Sometimes even the people who are closest to us are unable or unwilling to understand what God is doing with us or why we think God is leading us in that direction. But take heart from the visitation by Moses and Elijah! God always has ways of affirming us.
From time to time I am drawn again to Howard Thurman’s autobiography, titled With Head and Heart. Thurman grew up in Daytona, Florida where public education for black children ended at the seventh grade. Without an eighth grade, blacks couldn’t demand a high school. If they demanded one, the demand could be denied on the ground that there were no black students qualified for high school.
So after Thurman completed the seventh grade his principal volunteered to teach him the eighth grade—on his own time—and then told the school superintendent that he had a boy ready to take the eighth grade exam. Thurman’s passion to learn was affirmed by that principal who volunteered to teach him when all the odds were stacked against him. God has ways of affirming us.
There were only three public high schools for black students in the whole state of Florida. But there were several private church-supported schools. The nearest church-supported school to Daytona was Florida Baptist Academy of Jacksonville. I now quote Thurman’s own words from With Head and Heart concerning his experience in getting from Daytona to Jacksonville.
When the time came to leave for Jacksonville, I packed a borrowed old trunk with no lock and no handles, roped it securely, said my good-byes, and left for the railway station. When I bought my ticket, the agent refused to check my trunk on my ticket because the regulations stipulated that the check must be attached to the trunk handle, not to a rope. The trunk would have to be sent express but I had no money except for a dollar and few cents left after I bought my ticket.
I sat down on the steps of the railway station and cried my heart out. Presently I opened my eyes and saw before me a large pair of work shoes. My eyes crawled upward until I saw the man’s face. He was a black man, dressed in overalls and a denim cap. As he looked down at me he rolled a cigarette and lit it. Then he said, “Boy, what in hell are you crying about?”
And I told him.
“If you’re trying to get out of this damn town to get an education, the least I can do is to help you. Come with me,” he said.
He took me around to the agent and asked, “How much does it take to send this boy’s trunk to Jacksonville?” Then he took out his rawhide money bag and counted the money out. When the agent handed him the receipt, he handed it to me. Then, without a word, he turned and disappeared down the railroad track. I never saw him again.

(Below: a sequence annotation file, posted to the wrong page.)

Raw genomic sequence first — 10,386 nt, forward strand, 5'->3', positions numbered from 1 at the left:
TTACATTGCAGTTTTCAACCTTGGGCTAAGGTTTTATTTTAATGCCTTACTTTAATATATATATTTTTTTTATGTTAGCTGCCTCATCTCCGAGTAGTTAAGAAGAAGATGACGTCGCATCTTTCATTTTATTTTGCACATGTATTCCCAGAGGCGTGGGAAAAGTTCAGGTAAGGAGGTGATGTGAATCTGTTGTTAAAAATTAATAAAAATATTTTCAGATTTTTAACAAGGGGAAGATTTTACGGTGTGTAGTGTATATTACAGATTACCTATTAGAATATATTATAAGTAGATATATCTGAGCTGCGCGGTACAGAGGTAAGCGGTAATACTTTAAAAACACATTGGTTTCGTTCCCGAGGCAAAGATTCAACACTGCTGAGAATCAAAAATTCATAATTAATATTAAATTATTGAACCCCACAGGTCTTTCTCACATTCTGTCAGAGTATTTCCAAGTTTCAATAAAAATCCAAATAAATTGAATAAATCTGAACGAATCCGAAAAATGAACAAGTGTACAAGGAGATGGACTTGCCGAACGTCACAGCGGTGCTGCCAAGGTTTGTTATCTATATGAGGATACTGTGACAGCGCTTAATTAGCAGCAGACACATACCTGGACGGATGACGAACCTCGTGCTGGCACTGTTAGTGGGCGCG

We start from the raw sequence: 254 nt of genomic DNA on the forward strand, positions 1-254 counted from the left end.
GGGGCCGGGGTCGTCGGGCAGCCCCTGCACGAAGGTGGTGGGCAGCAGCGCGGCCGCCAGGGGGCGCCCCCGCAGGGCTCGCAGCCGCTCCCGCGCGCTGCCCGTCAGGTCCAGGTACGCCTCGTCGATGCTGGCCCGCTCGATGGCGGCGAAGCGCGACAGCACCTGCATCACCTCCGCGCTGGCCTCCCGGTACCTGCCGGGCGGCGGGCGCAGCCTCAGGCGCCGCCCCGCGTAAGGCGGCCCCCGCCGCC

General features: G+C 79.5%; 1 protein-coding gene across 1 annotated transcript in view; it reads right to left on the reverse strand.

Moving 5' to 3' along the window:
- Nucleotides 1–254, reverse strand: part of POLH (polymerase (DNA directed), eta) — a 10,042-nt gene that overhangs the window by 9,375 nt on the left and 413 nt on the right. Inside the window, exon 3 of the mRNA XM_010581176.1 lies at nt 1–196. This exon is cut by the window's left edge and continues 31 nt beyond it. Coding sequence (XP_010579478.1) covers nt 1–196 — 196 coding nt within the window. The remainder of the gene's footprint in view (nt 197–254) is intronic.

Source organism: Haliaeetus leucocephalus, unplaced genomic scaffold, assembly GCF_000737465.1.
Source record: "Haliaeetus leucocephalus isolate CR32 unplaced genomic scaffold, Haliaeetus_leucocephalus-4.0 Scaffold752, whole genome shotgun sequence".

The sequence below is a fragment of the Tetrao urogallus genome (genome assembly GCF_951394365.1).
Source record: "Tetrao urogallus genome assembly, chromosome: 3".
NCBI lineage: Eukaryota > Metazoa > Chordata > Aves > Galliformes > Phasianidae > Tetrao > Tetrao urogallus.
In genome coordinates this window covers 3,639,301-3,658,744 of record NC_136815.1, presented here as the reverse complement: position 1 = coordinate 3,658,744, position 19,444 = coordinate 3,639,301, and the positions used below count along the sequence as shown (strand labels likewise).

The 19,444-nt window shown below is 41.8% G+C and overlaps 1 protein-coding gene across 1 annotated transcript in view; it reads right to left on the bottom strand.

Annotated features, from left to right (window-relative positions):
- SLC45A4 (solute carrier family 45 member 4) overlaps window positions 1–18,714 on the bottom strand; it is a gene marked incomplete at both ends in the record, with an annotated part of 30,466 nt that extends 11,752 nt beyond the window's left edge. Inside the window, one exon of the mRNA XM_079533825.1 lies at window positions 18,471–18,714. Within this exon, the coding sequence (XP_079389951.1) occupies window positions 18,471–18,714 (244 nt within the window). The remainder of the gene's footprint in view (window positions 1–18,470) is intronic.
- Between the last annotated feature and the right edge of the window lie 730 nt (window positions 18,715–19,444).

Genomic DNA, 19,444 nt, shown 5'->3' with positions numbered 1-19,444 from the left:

Howard Thurman is rightly remembered as a black minister, philosopher, educator, and mystic whose sensitive spirit and ministry touched countless people of all races, faiths, and cultures. He was dean of Rankin Chapel and professor of theology at Howard University, dean of Marsh Chapel of Boston University, and co-pastor of the interdenominational and inter-racial Fellowship Church in San Francisco. The dedication page of Thurman’s autobiography has only the following words: “To the stranger in the railroad station in Daytona Beach who restored my broken dream sixty-five years ago.”
God always has some Moses and Elijah forces around to affirm us! Somehow they show up even when it seems that everything is working against us. They show up even when nobody else believes in us.
Howard Thurman, like Jesus, was comforted and strengthened by the encounter with the “stranger in the railroad station in Daytona Beach.” His broken dream was restored by that encounter. That encounter was a prayerful experience! It affirmed that Thurman wasn’t alone. It gave him reason to believe God had something more for him.
The encounter Jesus had with Moses and Elijah had a similar effect. From that prayerful encounter during a mountain prayer retreat with doubtful friends, Jesus received mystic encouragement to press onward. From that mountain prayer retreat, Jesus drew strength to confront and overcome forces that held a boy hostage to seizures. From that retreat, he pressed boldly onward for God despite opposition, criticism, and threats. From that retreat, Jesus changed for the better and made the world better for God.
God has prayerful changes for you and me also. There are places and spaces for us to enter, away from the routine noises and sounds of our living, where God will inspire us, reassure us, and prepare us to be divine instruments of righteousness, love, mercy, joy, hope, and peace. Let us turn aside to them.
Who knows what God will do for and in us as was done for Jesus and for Howard Thurman? And who knows what blessings God will work in the world, like in the boy Jesus healed of his seizure disorder and like the world Thurman blessed, because of the prayerful changes we experience?
God knows! Amen!
 Howard Thurman, With Head and Heart: The Autobiography of Howard Thurman, pp. 24-25, Harcourt Brace, 1979.
Pastor at New Millennium Church in Little Rock, Arkansas, a state court trial judge, a trustee of the Samuel DeWitt Proctor Conference, author of one book and three blogs, and a consultant on cultural competency and inclusion.